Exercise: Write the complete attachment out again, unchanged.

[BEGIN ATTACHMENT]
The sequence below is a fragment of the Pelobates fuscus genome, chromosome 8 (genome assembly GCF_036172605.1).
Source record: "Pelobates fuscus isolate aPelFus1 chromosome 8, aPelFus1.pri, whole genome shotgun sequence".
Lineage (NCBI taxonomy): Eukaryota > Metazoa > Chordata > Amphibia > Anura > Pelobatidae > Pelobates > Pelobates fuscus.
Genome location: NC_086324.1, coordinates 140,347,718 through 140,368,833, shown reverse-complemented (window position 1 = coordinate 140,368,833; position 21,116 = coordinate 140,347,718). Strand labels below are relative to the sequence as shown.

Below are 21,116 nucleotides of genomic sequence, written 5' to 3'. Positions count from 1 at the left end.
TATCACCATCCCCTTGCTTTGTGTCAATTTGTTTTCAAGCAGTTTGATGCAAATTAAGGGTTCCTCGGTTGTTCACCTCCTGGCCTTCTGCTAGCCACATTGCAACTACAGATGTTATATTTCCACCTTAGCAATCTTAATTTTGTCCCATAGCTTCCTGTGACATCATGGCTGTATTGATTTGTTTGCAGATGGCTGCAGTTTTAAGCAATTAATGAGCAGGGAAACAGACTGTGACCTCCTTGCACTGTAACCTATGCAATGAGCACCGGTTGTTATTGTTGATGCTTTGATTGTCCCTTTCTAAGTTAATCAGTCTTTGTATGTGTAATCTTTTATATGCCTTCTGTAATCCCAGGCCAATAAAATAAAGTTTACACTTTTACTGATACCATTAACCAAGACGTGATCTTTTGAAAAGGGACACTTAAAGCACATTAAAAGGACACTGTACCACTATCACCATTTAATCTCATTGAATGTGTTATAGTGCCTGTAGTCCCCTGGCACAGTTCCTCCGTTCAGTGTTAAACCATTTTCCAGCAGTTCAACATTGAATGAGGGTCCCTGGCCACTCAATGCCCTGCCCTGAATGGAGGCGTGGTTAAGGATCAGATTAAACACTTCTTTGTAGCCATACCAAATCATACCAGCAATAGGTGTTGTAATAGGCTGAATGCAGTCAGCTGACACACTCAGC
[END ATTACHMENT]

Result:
The sequence below is a fragment of the Pelobates fuscus genome, chromosome 8 (genome assembly GCF_036172605.1).
Source record: "Pelobates fuscus isolate aPelFus1 chromosome 8, aPelFus1.pri, whole genome shotgun sequence".
Lineage (NCBI taxonomy): Eukaryota > Metazoa > Chordata > Amphibia > Anura > Pelobatidae > Pelobates > Pelobates fuscus.
Genome location: NC_086324.1, coordinates 140,347,718 through 140,368,833, shown reverse-complemented (window position 1 = coordinate 140,368,833; position 21,116 = coordinate 140,347,718). Strand labels below are relative to the sequence as shown.

Below are 21,116 nucleotides of genomic sequence, written 5' to 3'. Positions count from 1 at the left end.
TATCACCATCCCCTTGCTTTGTGTCAATTTGTTTTCAAGCAGTTTGATGCAAATTAAGGGTTCCTCGGTTGTTCACCTCCTGGCCTTCTGCTAGCCACATTGCAACTACAGATGTTATATTTCCACCTTAGCAATCTTAATTTTGTCCCATAGCTTCCTGTGACATCATGGCTGTATTGATTTGTTTGCAGATGGCTGCAGTTTTAAGCAATTAATGAGCAGGGAAACAGACTGTGACCTCCTTGCACTGTAACCTATGCAATGAGCACCGGTTGTTATTGTTGATGCTTTGATTGTCCCTTTCTAAGTTAATCAGTCTTTGTATGTGTAATCTTTTATATGCCTTCTGTAATCCCAGGCCAATAAAATAAAGTTTACACTTTTACTGATACCATTAACCAAGACGTGATCTTTTGAAAAGGGACACTTAAAGCACATTAAAAGGACACTGTACCACTATCACCATTTAATCTCATTGAATGTGTTATAGTGCCTGTAGTCCCCTGGCACAGTTCCTCCGTTCAGTGTTAAACCATTTTCCAGCAGTTCAACATTGAATGAGGGTCCCTGGCCACTCAATGCCCTGCCCTGAATGGAGGCGTGGTTAAGGATCAGATTAAACACTTCTTTGTAGCCATACCAAATCATACCAGCAATAGGTGTTGTAATAGGCTGAATGCAGTCAGCTGACACACTCAGC